Cannabis Strains

Navigating the Complex World of Cannabis Strains: Beyond Indica and Sativa

In the world of consumer cannabis, conversations about the effects of different strains—indica versus sativa, calming versus energizing—abound. These discussions often lead to categorizations that suggest one strain might increase focus, while another promotes creativity. However, here’s the secret: much of this talk is, in reality, a blend of misinformation and generalizations. The uniqueness of each cannabis plant, combined with the intricate variations in how the human body interacts with it, makes broad categorizations of strains largely futile.

Even the fundamental division of cannabis into indica or sativa (or hybrid) has its origins in the unscientific folklore of the cannabis world. This classification was shaped and popularized during a time when cannabis was stigmatized and prohibited, often by those operating in the shadows. Interestingly, modern analysis has revealed that, on a molecular level, sativa and indica plants are identical. Their apparent differences in growth and appearance, which initially led to their classification as distinct species, are primarily due to varying cultivation conditions. Similarly, the diverse effects attributed to different strains are more likely a result of the conditions under which they were grown.

Classifying cannabis strains is further complicated by the fact that the drug’s effects and flavors can manifest differently in each individual and even on different days or hours. Your experience with cannabis depends not only on the strain but also on factors such as when you last ate, your level of hydration, and whether you’re taking any medications or other substances (including caffeine, nicotine, and alcohol, which can influence your cannabis experience).

In the world of cannabis products other than flower, such as edibles and concentrates, the significance of the “strain” becomes even less relevant. Many producers opt for stripped-down THC distillate to ensure consistency and control during large-scale manufacturing. However, for consumers seeking a varied cannabis experience, the choice goes beyond mere strain categories.

The Broad Categories: Indica, Sativa, and Hybrid

The terms “indica” and “sativa” are, in today’s cannabis landscape, considered broad categories. Many hybrid strains exhibit characteristics of both indica and sativa, while some sativas may produce effects typically associated with indicas and vice versa. This inconsistency renders these common classifications somewhat misleading.

Is it worthwhile to favor one category over another? Many cannabis enthusiasts argue that it isn’t, although they offer some pointers for consideration when selecting products.

Different Smokes for Different Folks

Khalid Al-Naser, head of product at the large-scale California cannabis company Raw Garden, has extensive experience with cannabis. He believes that in the modern era of cannabis, the terms indica and sativa, originally used to denote genetic origins, are less useful to both consumers and growers.

“With overlapping lineages and the continuous combination of multiple landrace genetics over an extended amount of time, we are left with a high degree of hybridization in most of our modern cannabis,” says Al-Naser. This means that the “indica” you purchase may have undergone multiple crossbreeding and hybridization processes, while the “sativa” you smoke could have some hybrid ancestry, making the label less than precise.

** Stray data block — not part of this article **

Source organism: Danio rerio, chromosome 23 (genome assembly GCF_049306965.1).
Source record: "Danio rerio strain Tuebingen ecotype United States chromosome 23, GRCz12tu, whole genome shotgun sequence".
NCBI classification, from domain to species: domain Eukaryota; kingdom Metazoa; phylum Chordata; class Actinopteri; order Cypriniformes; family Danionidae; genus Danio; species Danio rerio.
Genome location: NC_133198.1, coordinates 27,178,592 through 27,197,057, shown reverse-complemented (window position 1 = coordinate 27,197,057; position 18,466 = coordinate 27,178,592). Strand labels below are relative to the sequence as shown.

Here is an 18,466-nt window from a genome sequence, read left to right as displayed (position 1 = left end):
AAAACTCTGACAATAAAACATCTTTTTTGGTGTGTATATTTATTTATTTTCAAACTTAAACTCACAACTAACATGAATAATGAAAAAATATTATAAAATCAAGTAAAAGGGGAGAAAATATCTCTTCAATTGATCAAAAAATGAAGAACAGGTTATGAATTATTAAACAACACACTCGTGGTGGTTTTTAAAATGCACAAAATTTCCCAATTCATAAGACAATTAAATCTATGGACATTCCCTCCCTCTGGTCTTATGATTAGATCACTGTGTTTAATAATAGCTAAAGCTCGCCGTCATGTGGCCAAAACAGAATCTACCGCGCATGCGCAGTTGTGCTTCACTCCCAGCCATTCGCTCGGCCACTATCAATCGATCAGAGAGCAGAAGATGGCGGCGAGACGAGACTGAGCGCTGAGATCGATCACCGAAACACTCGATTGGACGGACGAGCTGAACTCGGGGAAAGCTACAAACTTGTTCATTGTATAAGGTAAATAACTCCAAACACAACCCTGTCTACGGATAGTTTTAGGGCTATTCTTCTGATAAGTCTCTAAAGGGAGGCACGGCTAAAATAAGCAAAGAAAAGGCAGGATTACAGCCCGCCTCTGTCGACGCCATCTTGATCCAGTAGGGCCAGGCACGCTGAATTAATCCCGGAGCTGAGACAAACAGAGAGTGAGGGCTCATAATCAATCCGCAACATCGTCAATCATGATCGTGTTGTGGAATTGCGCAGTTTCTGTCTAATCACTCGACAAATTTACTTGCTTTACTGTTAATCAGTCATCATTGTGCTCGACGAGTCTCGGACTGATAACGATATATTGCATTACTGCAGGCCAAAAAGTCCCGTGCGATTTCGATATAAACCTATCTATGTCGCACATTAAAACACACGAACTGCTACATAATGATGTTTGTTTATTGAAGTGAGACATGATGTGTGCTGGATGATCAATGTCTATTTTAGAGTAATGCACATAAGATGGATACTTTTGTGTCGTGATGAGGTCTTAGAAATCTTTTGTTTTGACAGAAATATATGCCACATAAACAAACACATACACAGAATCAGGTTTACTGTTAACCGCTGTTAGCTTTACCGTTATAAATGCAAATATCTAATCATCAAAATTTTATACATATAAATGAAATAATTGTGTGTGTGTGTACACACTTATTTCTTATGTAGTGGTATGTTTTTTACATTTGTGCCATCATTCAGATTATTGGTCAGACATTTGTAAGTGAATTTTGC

Al-Naser points out that these changes in the plant have made it challenging to predict the effects based solely on an indica or sativa label.

The Binary Nature Contributes to Industry Dishonesty

The simplistic classification system can easily mislead uninformed cannabis consumers, leading them to believe they understand the product and its effects better than they actually do.

Marketing in the cannabis industry, particularly in the grey market, often relies on trendy strain names, buzzwords, and sometimes counterfeit packaging, which can deceive even experienced cannabis users. While such practices are less prevalent in the regulated market, they still occur.

Sarah El Sayed, a New York-based cannabis content creator and marketer, emphasizes that the binary classification system fails to capture the complexity of the plant’s effects. “Sativa and indica reduce the effects of cannabis into two categories when I rarely ever just feel ‘upbeat’ or ‘slumped’ from a particular strain,” she says. Instead, she prefers more descriptive terms like productive, mood-enhancing, sedating, creative, or tension-melting when making purchase decisions based on desired effects.

Choosing a Strain: Beyond Indica and Sativa

Brands are adapting to this evolving understanding of cannabis. Raw Garden, for instance, has shifted its approach to guide consumers toward the right choice. They now focus on aroma profiles as key indicators of the desired effect and include primary, secondary, and tertiary aroma descriptors on their packaging. These aromas are influenced by the many compounds in the cannabis plant, including terpenes, which are increasingly highlighted in marketing.

In essence, choosing a cannabis strain is like navigating a sea of possibilities. There’s no definitive reason why or how a particular cannabis product produces its effects. If you enjoy the scent and taste, you’ll likely enjoy the overall experience. Experimentation and exploration are part of the journey.

As the cannabis industry continues to evolve and adapt to consumer preferences, one thing is clear: relying solely on indica and sativa classifications is a thing of the past. Embracing the complexity of the plant, including its terpenes and aroma profiles, offers a more meaningful and personalized way to explore the world of cannabis.